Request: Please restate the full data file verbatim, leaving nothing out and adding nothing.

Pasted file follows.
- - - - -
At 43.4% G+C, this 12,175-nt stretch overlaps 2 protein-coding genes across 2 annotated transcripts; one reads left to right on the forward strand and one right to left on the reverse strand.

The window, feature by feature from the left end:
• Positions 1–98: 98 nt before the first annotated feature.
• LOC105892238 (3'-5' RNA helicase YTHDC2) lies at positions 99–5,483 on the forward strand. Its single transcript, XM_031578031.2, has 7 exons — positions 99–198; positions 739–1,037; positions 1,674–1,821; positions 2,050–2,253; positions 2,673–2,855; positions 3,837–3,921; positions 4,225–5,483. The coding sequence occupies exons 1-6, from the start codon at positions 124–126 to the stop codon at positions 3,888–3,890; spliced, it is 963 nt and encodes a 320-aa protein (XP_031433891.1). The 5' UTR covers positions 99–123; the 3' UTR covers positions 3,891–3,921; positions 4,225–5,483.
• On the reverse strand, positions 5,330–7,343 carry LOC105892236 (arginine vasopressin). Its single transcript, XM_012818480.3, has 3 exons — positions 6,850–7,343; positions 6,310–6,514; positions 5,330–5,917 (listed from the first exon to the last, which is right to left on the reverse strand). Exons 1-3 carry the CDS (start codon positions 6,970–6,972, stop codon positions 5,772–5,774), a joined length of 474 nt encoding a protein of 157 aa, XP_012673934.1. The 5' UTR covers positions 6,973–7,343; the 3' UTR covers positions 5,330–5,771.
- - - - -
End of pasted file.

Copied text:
At 43.4% G+C, this 12,175-nt stretch overlaps 2 protein-coding genes across 2 annotated transcripts; one reads left to right on the forward strand and one right to left on the reverse strand.

The window, feature by feature from the left end:
• Positions 1–98: 98 nt before the first annotated feature.
• LOC105892238 (3'-5' RNA helicase YTHDC2) lies at positions 99–5,483 on the forward strand. Its single transcript, XM_031578031.2, has 7 exons — positions 99–198; positions 739–1,037; positions 1,674–1,821; positions 2,050–2,253; positions 2,673–2,855; positions 3,837–3,921; positions 4,225–5,483. The coding sequence occupies exons 1-6, from the start codon at positions 124–126 to the stop codon at positions 3,888–3,890; spliced, it is 963 nt and encodes a 320-aa protein (XP_031433891.1). The 5' UTR covers positions 99–123; the 3' UTR covers positions 3,891–3,921; positions 4,225–5,483.
• On the reverse strand, positions 5,330–7,343 carry LOC105892236 (arginine vasopressin). Its single transcript, XM_012818480.3, has 3 exons — positions 6,850–7,343; positions 6,310–6,514; positions 5,330–5,917 (listed from the first exon to the last, which is right to left on the reverse strand). Exons 1-3 carry the CDS (start codon positions 6,970–6,972, stop codon positions 5,772–5,774), a joined length of 474 nt encoding a protein of 157 aa, XP_012673934.1. The 5' UTR covers positions 6,973–7,343; the 3' UTR covers positions 5,330–5,771.